I've been wanting to write this post for a while as I have received many, MANY, questions regarding my most popular post from my blog. I figured I would address as many as I can remember. You can find the tutorial for this bird feeder here.
Q: What kinds of birds will it attract?
A: I have seen sparrows, cardinals, blue jays, wrens, woodpeckers, chickadees and doves. The type of bird you will attract depends on the type of feed you use, your location and the time of year. I change my feed almost every time I fill it.
Q: Will it attract squirrels?
A: Yes, but they have not been much of a problem for me. The size of my upper plate makes it difficult for them to get into the bowl. They typically slide off and fall. A few times of that and they stopped trying, that was until the lawn mower got parked close enough for them to jump from the handle of the lawn mower into the bowl. I moved the lawn mower. On occasion they will scavenge on the ground, but the doves and blue jays like to attack the squirrels. It's pretty awesome.
Since it's fairly squirrel proof, I am not making squirrels obese. (Seriously been accused of that, it makes me laugh).
Q: Will it attract rats and mice?
A: I'm sure it could, but that also depends on if they have areas to nest. The feral cat population and the fact that I have two dogs has made sure that rats and mice have not been a problem.
Q: Does the type of drill bit matter?
A: YES!!! If you are doing this to ceramic plates, you need a specialty bit to cut through glass/ceramic. If you are cutting through plastic or melamine (mine was done with melamine) a standard HSS drill bit will do. Please use my trick and place a block of wood underneath to help with blow out/chip out.
Q: Do you need drainage holes?
A: I haven't needed them. My bird feeder is under a covered porch.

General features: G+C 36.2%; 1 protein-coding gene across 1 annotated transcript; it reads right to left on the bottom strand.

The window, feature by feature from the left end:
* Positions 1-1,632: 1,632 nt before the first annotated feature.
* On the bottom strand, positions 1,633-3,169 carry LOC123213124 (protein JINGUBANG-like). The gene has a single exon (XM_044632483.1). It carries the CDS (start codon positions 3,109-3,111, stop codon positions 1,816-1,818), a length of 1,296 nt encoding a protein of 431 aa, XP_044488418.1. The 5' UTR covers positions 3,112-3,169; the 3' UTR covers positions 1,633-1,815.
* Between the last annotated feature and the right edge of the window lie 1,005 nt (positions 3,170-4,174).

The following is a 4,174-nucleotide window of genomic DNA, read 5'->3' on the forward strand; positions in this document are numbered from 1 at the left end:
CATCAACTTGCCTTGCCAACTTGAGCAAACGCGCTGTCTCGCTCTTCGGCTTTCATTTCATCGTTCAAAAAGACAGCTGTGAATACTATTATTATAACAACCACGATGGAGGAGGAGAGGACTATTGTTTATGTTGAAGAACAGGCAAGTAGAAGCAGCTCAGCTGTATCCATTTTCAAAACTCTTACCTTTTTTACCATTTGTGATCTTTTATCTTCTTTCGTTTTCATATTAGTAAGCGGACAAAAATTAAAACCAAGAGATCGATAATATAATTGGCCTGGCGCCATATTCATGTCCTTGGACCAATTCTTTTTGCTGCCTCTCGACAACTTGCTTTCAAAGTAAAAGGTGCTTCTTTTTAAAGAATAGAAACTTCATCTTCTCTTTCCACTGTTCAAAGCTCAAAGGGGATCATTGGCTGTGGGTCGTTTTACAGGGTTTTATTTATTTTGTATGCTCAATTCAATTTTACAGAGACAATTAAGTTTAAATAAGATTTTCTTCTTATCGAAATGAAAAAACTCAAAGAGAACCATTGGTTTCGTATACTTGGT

Q: Do the birds poop in the bowl? How often do you have to clean the bowl?
A: In my experience, not yet. I have only taken down the feeder twice to clean it. They keep it fairly tidy. More often than anything, I need to tip the bowl over to get rid of some of the seed husks, if I forget, the sparrows are more than happy to throw them out, then I just need to sweep them up off the porch.
Q: Will this stop birds from migrating? Will it make them dependent on the feeder?
A: NO! There is a great Q&A from the experts themselves over at Cornell University's Ornithology Department about those very questions and others. They even do a backyard bird count to track birds every year. Check out Project Feeder Watch.
Q: What is the downside of having the feeder?
A: The birds like to hang out on my patio table and they do poop on that and the chairs. We eat outside so infrequently that I thoroughly wash the chairs and ta ble (and disinfect it) before eating off of it. You know what though? They still pooped on the table and chairs before the bird feeder, it just happens more frequently now.
Q: What do you like most about your bird feeder?
A: I love my little Carolina Wren that comes to inform me when the feeder in empty. I get some pretty loud chirps right at my kitchen window in the morning when the feeder is empty. The wren will even watch me do the dishes sometimes. It's really neat.
If I inspired you to create a bowl and plate bird feeder I would love to see photos of it! I would love to feature your bird feeder with your name and a link to your blog (if you have one). You can e-mail me. firstname.lastname@example.org
Also, did I miss any of your questions? Leave them in the comments below and if there are enough, I will do another Q&A post. Thanks for all your love for my bird feeder! I love it and hope you created one and love it too!